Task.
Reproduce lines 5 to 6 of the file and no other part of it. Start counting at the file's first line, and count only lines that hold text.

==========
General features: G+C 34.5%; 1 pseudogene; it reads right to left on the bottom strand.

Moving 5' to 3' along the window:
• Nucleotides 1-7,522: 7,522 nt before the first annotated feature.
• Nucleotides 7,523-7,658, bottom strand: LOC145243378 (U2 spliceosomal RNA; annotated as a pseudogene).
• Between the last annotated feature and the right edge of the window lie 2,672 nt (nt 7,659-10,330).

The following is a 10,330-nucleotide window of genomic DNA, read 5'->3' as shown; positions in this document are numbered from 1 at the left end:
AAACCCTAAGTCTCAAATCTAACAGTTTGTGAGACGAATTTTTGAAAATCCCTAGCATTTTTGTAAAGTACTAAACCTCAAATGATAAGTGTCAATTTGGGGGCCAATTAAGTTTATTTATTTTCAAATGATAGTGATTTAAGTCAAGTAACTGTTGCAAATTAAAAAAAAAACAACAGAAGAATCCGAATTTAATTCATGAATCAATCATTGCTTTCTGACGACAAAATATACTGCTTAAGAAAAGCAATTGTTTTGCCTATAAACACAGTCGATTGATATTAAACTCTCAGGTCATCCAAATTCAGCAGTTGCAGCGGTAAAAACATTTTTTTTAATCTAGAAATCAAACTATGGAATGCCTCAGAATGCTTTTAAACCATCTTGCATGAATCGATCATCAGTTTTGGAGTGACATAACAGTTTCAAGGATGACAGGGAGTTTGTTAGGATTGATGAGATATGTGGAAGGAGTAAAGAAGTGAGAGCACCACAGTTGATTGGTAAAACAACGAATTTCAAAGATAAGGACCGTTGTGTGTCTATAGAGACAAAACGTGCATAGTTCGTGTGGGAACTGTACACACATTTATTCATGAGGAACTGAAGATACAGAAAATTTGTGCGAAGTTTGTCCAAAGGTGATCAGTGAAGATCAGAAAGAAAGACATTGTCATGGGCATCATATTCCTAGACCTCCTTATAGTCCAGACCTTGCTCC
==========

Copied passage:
• Between the last annotated feature and the right edge of the window lie 2,672 nt (nt 7,659-10,330).

The following is a 10,330-nucleotide window of genomic DNA, read 5'->3' as shown; positions in this document are numbered from 1 at the left end: